Suppose you wanted to extend the factorial function to arbitrary arguments. How might you do it?

Well, of course, there are a million ways to do it. (Where "a million" = "infinitely many"). You could say the factorial function is the normal thing at natural numbers, and $\sqrt{7}$ everywhere else. This wouldn't be a very useful extension, but it technically qualifies.

What would make a more useful extension, then? Well, we want an extension that preserves the key properties of the factorial function. For example, that $\frac{x!}{(x - 1)!} = x$.

This still isn't enough to pin down an extension, though. There's still infinitely many extensions of that sort. (You could pick any values you want for input fractions between 0 and 1, for example, and then extend these using the recurrence to corresponding values elsewhere.)

But there's another interesting property of the factorial function: $\frac{x!}{(x - r)!}$ is the number of ways to pick a sequence of $r$ items from $x$ choices, with no repetition. This is similar to, albeit less than, the number of ways to do it if you allow repetition, $x^r$. And as $x$ gets larger and larger, the probability of repetition gets negligible; we find that the ratio between $\frac{x!}{(x - r)!}$ and $x^r$ approaches 1 as $x$ grows large while $r$ is held fixed. (For that matter, the same thing happens to the ratio between $x - r$ and $x$).

In other words, if the difference between $a$ and $b$ is held fixed while their individual values grow large, then the ratio between $\frac{a!}{b!}$ and $b^{a - b}$ approaches 1.

This is a very useful property. If we continue to demand this for our extension, on top of the basic $0! = 1$ and $\frac{x!}{(x - 1)!} = x$, we *will* pin down a unique function, like so:

$x! = \frac{x!}{(x + N)!} \times \frac{(x + N)!}{N!} \times N!$.

If $N$ is a natural number, then $\frac{x!}{(x + N)!}$ and $N!$ are easy to calculate as rising products; combining these two factors produces $\frac{1}{x + 1} \times \frac{2}{x + 2} \times ... \times \frac{N}{x + N}$.

Furthermore, our newest demand is that the middle factor, $\frac{(x + N)!}{N!}$, become replaceable with $N^x$ as $N$ grows large.

Thus, we have that $x!$ is the limit, as the natural number $N$ grows large, of $N^x \times \frac{1}{x + 1} \times \frac{2}{x + 2} \times ... \times \frac{N}{x + N}$. And this definition makes sense for all kinds of $x$, not just natural numbers.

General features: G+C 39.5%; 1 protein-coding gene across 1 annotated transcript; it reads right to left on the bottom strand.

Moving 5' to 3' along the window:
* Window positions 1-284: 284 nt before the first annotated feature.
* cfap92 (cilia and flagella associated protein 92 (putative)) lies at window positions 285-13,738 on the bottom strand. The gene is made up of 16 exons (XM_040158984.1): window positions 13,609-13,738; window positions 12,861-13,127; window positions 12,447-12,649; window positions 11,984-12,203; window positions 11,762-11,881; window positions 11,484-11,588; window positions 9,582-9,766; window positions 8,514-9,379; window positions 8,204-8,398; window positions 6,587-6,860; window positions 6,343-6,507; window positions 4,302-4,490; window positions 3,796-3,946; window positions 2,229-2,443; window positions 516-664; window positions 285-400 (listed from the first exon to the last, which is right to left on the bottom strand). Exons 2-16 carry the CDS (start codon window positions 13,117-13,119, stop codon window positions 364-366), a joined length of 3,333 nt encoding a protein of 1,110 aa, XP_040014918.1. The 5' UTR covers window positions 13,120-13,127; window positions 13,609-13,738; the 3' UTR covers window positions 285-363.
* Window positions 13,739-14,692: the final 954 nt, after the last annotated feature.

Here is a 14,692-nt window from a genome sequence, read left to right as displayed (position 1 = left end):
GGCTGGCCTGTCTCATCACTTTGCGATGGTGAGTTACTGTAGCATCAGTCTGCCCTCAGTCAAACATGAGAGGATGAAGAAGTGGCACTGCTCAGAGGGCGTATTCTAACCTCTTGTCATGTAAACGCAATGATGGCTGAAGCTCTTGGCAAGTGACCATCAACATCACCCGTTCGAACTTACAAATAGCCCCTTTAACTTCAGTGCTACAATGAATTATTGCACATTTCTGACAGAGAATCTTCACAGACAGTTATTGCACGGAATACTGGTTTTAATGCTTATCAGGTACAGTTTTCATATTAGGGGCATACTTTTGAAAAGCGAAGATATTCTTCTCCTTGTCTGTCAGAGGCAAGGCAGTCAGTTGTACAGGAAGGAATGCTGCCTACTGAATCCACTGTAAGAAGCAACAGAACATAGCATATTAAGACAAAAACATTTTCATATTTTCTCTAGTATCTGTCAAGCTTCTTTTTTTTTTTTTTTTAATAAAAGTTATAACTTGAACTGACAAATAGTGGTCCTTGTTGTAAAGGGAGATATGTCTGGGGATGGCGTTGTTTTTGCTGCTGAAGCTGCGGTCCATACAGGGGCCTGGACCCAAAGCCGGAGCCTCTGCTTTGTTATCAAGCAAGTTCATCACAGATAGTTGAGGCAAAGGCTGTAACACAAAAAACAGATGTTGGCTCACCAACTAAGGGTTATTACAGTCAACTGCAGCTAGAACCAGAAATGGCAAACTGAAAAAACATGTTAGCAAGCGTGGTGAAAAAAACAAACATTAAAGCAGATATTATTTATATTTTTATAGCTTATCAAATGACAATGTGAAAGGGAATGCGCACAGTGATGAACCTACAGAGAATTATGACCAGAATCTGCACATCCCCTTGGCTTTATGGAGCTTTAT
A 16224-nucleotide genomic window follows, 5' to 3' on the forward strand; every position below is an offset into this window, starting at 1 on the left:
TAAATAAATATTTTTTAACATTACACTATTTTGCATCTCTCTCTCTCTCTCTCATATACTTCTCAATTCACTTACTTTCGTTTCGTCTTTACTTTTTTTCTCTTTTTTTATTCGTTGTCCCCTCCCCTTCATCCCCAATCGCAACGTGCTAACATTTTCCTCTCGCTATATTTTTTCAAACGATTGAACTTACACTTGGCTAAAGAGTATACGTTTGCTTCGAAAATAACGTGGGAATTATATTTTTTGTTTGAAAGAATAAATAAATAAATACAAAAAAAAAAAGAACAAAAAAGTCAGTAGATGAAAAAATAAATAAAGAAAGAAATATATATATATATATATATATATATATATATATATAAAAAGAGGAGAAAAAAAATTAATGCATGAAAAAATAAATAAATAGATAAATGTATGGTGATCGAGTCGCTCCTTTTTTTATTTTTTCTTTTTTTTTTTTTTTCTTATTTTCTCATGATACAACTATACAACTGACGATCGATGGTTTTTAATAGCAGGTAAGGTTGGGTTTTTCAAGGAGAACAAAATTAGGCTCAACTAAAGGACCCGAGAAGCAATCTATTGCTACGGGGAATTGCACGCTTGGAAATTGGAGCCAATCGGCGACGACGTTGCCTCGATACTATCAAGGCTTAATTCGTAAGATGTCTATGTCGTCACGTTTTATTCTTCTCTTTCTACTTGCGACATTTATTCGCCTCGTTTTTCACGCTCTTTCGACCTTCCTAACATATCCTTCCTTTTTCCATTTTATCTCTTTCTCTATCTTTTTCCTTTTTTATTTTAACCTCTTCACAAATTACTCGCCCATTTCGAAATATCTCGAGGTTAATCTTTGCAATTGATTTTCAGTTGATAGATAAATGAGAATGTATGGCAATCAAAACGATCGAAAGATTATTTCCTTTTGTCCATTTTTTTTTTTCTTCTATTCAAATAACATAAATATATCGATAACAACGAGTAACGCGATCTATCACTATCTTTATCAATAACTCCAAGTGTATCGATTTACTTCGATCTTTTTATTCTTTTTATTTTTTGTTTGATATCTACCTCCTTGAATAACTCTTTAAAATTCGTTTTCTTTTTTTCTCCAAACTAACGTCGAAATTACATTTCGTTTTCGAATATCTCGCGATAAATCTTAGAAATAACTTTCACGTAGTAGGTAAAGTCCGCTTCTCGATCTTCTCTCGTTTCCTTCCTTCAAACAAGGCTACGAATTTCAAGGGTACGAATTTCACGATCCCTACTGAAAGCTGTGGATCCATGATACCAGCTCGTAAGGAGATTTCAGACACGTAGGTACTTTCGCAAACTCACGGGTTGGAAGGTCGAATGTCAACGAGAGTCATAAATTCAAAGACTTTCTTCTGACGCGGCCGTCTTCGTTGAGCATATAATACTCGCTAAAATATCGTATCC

(When $x$ is a negative integer, there will be a division by zero, but for all other $x$, this limit will be well-defined. Put another way, the reciprocal of $x!$ is (just reciprocating all the factors from before) the limit as $N$ grows large of $N^{-x} \times \left(\frac{x}{1} + 1 \right) \times \left(\frac{x}{2} + 1\right) \times \dots \times \left(\frac{x}{N} + 1\right)$, and this does indeed converge to a finite limit for every finite x, though that value is 0 at negative integers.)

This defines the usual extension of the factorial function to arbitrary inputs (fractions, complex numbers, even matrices, and so on). As we demonstrated, this is the unique way to do so while satisfying our key properties. As it turns out, other definitions accomplish the same effect (and therefore are equal to this one); for example, the famous integral $\displaystyle \int_{t = 0}^{\infty} t^x e^{-t} \; dt$ (which I will discuss more later!). But this product formula falls right out of our key properties, making it often superior to that famous integral for thinking about the generalized factorial.

One last note: the so-called Gamma ($\Gamma$) function is just this extension of the factorial function, shifted over by one. The shifting over by one is of no importance at all. It's just a stupid historical convention. So don't worry about it. All that actually matters is the argument above, constructing and establishing the uniqueness of a suitable interpretation of factorial for general (non-integer) inputs.

**Connection to the sine function**

There is a also a wonderful connection between the generalized factorial and the sine function. As we just saw, we have this product representation for the generalized factorial:

$\frac{1}{x!} = \displaystyle \lim_{N \to \infty} N^{-x} \prod_{k = 1}^{N} \left(1 + \frac{x}{k} \right)$.

And as we saw in a previous video and post, we also have a similar product representation for the sine function:

$\frac{\sin(x \pi)}{x \pi} = \displaystyle \prod_{k = 1}^{\infty} \left(1 + \frac{x}{k} \right) \left(1 + \frac{x}{-k} \right)$

There are only two differences between these: in the former, we have a factor of $N^{-x}$ around to make our limit converge to a finite value, which we don’t need in the latter. And in the former, we only go through factors corresponding to positive $k$, while in the latter, we’ve bundled these together with factors corresponding to negative $k$.

But now consider what happens when we multiply $\frac{1}{x!}$ by $\frac{1}{(-x)!}$. The $N^{-x}$ and $N^x$ factors cancel out, and the rest of the factors pair up, each $\left(1 + \frac{x}{k}\right)$ factor from $\frac{1}{x!}$ bundling together with a corresponding $\left(1 + \frac{x}{-k}\right)$ factor from $\frac{1}{(-x)!}$. We get precisely the product that equals $\frac{\sin(x \pi)}{x \pi}$.

And so we can conclude, $\frac{1}{x!} \times \frac{1}{(-x)!} = \frac{\sin(x \pi)}{x \pi}$, or, put another way, $x! (-x)! = \frac{x \pi}{\sin(x \pi)}$. This is often called “the reflection formula”, and also leads to related “reflection formulas” for other important functions in mathematics, which I may have occasion to describe here eventually. But I’ll leave that as just a teaser of the future for now…